How Binance Helps Legal Authorities Take Down Cybercriminals Laundering Illicit Funds

According to the latest UN statistics, global money laundering transactions reach up to $2 trillion a year. A small fraction of that huge amount passes through the digital assets ecosystem, and responsible actors in it are working to bring that down even more. As the world’s leading cryptocurrency exchange, Binance has especially taken it upon itself to protect the safety and security of the virtual finance world. Here is how it helps legal authorities to take down cybercriminals laundering money.

Busting the $500 Million FANCYCAT Ring

In June 2021, Binance announced to the public that its security team has taken part in an international investigation that resulted in busting a prolific cybercriminal ring. The company cooperated in the operation with authorities from around the world including Ukraine Cyber Police, Cyber Bureau of Korean National Police Agency, US Law Enforcement, Spanish Civil Guard, Swiss Federal Office of Police, and more. The cybergang, known as FANCYCAT, has been running multiple criminal activities: distributing cyber attacks; operating a high-risk exchanger; and laundering money from dark web operations and high-profile ransomware attacks. In total, legal authorities estimated that FANCYCAT was responsible for over $500 million worth of damages in connection with ransomware and millions more from other cybercrimes.

Video of the arrests from Ukraine Cyber Police:

Research found that in a majority of the cases associated with illicit cryptocurrency flows coming onto exchanges, the exchange is not harboring the actual criminal group themselves, but rather being used as a middleman to launder stolen profits. Understanding this diagnosis, the Binance security team applied a two-pronged approach to the FANCYCAT investigation. An AML detection and analytics program detected suspicious activity and expanded the suspect cluster, and once they mapped out the complete suspect network, Binance worked with private sector blockchain analytics companies to analyze on-chain activity. Based on this, Binance found that the group was not only associated with laundering ransomware attack funds, but other illegally-sourced funds. This led to the identification and eventual arrest of FANCYCAT.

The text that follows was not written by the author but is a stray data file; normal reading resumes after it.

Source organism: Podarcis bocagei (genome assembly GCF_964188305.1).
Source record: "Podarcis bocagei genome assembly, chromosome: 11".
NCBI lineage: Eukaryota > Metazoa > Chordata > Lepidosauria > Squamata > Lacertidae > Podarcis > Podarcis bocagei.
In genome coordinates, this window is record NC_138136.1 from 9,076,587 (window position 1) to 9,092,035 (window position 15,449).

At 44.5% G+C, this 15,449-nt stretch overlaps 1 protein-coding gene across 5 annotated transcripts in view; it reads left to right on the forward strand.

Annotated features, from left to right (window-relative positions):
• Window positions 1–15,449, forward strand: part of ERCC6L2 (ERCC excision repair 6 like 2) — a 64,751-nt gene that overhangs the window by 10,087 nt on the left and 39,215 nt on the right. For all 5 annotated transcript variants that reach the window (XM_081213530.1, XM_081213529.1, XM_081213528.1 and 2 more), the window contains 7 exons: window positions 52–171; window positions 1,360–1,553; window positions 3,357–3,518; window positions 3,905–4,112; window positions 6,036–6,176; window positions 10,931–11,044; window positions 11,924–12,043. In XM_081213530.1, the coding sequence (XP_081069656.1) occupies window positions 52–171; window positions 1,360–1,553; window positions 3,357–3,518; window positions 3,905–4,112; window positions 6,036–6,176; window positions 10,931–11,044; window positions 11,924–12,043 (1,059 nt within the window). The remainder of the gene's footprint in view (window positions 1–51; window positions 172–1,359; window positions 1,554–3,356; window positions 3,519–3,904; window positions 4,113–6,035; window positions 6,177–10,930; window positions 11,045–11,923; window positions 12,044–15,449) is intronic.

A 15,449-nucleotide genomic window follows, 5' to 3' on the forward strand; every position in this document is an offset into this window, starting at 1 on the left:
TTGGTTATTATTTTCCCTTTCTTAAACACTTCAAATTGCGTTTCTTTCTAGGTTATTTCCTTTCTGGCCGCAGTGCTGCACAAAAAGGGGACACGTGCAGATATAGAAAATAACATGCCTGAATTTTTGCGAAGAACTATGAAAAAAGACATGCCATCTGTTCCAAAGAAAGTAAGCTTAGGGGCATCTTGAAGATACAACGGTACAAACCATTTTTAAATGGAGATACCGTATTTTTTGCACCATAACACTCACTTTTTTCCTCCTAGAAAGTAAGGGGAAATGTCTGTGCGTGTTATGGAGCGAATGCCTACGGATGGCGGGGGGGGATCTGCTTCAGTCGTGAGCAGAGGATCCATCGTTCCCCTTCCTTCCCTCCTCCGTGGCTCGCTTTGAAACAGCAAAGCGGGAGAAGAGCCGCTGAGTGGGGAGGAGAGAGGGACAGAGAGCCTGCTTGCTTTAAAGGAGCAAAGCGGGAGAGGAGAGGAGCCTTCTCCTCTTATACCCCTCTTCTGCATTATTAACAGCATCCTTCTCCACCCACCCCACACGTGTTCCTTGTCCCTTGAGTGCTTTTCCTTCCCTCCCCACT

Binance’s Bulletproof Exchanger Project

In August 2020, Binance announced to the public that suspicious activity detected and analyzed by its team led to the identification and arrest of a cybercriminal organization responsible for a ransomware campaign and the laundering of more than $42 million in cryptocurrencies over the previous two years. Binance took part in that operation in collaboration with the Cyber Police of Ukraine.

This development came after Binance allocated extra resources in early 2020 for its security researchers to probe the ways criminals were laundering money through “Bulletproof Exchangers” – cryptocurrency platforms often serve as the cash-out points for cryptocurrency operations connected to financial crimes and other fraud. Bulletproof Exchangers are well-known for their lenient know-your-customer (KYC) and anti-money laundering (AML) policies. Data analysis showed that these exchangers, which are often based in regions with a lack of enforcement or regulation, have a high proportion of transaction volume linked to high-risk categories such as ransomware attacks, exchange hacks, and darknet-related activities.

These examples show that Binance means business when it comes to aiding authorities in the global fight against money laundering. It has already committed its resources, manpower and expertise to this cause, which resulted in the arrests of criminals responsible for hundreds of millions of dollars in damages. And as the world’s leading cryptocurrency exchange, it is uniquely situated to help tackle cybercrime using its big data capabilities, industry partnerships and much more.

To learn more about everything the world’s leading cryptocurrency exchange is doing to protect the safety and security of the ecosystem, follow the Binance Blog.

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